4 Common Real Estate Legal Issues You Need to Know About
Anyone who purchases real estate or currently owns a home or any type of land needs to be aware of some common potential problems. There are four potential problem legal areas that can arise with any real estate, whether a house, apartment, farm, or undeveloped parcel of land. Some of the following can and should be dealt with prior to purchase, but all can appear at any time after purchase as well. An owner or prospective owner needs to be aware of all four and should seek legal counsel to make sure their legal rights are protected. Sometimes one or more of these problems can arise without warning. An owner of real estate just needs to be familiar with the following four concerns. They should ask legal counsel the right questions and then rely upon legal representation to protect their legal rights. There is no substitute for good legal counsel when dealing these issues.
1. Boundary Disputes
A boundary dispute can be something as small as an argument over two feet or the ownership of bushes between two adjoining homeowners. It can also involve an acre or more when two owners of farms are involved. The way to address this issue is to have a current survey done prior to purchase of the property. If that is not done, then a new current survey will be necessary. Many boundary disputes arise due to an old survey that is proven to be less than accurate when a current survey using modern equipment is performed. A good survey will show all boundary lines and document any problems, such as the neighbor's driveway being one foot across the property line. In that case, there needs to be a resolution before closing so neighbors do not end up with an ongoing dispute.
An easement is a legal right to come on a parcel of real estate for a specific purpose. The most common example is the right of the power company to construct power lines. The easement of the power company is spelled out in a legal document that is filed with the appropriate government agency, such as a register of deeds. The easement goes with the property. The owner of the land in 1950 signs an easement for a power line, and all owners in the future are bound by that document. A good real estate attorney will find all easements of record when performing a title search, and then inform the owner or potential purchaser of these easements. Sometimes there are easements on record that are yet to be used but can be used at any time in the future.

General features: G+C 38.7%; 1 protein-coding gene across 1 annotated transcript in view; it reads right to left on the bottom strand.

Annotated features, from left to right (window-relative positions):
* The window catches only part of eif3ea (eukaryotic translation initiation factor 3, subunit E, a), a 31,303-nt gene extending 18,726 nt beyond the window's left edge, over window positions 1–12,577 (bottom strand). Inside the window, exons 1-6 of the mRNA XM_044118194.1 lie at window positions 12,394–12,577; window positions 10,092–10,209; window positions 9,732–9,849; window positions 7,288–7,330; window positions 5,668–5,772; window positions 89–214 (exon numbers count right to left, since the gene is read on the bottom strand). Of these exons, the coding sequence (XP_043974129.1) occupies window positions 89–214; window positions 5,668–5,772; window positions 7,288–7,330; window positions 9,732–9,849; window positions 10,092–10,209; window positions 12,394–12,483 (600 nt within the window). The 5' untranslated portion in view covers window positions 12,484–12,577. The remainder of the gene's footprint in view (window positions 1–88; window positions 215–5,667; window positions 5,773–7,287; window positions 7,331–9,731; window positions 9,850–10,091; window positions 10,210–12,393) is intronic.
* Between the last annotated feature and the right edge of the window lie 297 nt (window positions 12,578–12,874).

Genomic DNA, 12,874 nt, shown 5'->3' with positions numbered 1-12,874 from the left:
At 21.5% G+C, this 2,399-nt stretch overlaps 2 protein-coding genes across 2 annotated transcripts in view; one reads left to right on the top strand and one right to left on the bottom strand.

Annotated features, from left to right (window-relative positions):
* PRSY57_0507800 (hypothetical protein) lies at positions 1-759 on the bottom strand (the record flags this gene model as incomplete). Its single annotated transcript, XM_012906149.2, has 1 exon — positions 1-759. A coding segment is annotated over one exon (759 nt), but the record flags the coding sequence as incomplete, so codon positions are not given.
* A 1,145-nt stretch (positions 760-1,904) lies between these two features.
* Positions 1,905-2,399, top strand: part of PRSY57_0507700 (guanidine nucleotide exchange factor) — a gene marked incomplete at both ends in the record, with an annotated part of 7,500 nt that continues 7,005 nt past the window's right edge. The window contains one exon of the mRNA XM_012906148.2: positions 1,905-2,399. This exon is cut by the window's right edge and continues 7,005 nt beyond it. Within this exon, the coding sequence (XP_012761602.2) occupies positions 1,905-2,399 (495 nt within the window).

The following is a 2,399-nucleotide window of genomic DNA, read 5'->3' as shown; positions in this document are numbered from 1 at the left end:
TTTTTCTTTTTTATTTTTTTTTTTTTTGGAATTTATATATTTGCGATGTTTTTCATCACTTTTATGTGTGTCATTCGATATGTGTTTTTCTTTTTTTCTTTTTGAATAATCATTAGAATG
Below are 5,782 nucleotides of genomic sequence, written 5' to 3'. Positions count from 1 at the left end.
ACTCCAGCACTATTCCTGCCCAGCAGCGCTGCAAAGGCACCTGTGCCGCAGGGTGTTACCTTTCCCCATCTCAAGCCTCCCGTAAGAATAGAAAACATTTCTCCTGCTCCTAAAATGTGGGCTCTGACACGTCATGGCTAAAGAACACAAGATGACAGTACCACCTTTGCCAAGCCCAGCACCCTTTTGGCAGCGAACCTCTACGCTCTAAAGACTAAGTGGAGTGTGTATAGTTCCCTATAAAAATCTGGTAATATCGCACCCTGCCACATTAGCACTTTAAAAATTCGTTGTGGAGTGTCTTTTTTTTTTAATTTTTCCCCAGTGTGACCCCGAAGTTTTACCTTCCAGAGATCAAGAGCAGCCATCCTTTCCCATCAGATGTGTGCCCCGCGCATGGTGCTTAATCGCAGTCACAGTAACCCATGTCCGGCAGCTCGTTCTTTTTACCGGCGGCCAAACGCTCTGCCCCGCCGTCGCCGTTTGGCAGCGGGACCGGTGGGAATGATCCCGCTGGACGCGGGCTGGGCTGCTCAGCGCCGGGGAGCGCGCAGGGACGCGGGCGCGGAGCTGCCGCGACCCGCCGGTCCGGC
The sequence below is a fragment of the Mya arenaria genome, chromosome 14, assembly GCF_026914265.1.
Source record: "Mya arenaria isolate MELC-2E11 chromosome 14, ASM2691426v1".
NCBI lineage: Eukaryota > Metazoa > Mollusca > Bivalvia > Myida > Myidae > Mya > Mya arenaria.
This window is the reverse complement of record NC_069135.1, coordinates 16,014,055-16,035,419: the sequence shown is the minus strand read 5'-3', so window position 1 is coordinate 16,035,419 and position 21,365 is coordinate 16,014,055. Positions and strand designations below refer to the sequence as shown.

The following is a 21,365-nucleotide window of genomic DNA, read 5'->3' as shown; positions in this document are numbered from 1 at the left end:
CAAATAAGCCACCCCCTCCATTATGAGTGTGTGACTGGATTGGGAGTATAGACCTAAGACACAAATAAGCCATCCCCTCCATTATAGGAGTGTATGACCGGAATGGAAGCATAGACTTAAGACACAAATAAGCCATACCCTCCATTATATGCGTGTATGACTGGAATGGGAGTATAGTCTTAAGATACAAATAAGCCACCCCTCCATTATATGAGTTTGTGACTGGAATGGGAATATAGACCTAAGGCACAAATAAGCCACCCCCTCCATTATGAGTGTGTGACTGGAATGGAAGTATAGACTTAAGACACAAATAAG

The most common lien on real estate is a mortgage. Mortgages are generally paid in full either by the owner or when the owner sells the property. The problem arises when the lien is not cancelled on the public record. A real estate lawyer who finds such a lien will contact the owner of the lien, and assuming it is paid in full, get it cancelled. Other examples include tax liens, both for real estate taxes and income taxes. Again, they need to be marked cancelled on the public record. Of course, if they have not been paid, then they remain a lien and must be dealt with before a real estate purchase can be closed.
4. Prior Ownership Claims
The best example of this problem is an unknown heir. Suppose an owner of property dies without a will. The person had four children. Three of the children live in the same area, and decide to sell the property. The fourth child moved away thirty years ago, and has not been heard or seen since then. The three children decide to not mention the missing sibling, and sign a deed transferring the property to a new owner. Ten years later, the missing heir shows up and demands his or her one-fourth of the property. Unless you know the missing heir exists, it is hard to guard against this legal issue. The best protection is title insurance. Pay a premium and let the insurance company take the risk. When the missing heir shows up, the insurance company would negotiate any settlement and pay the claim.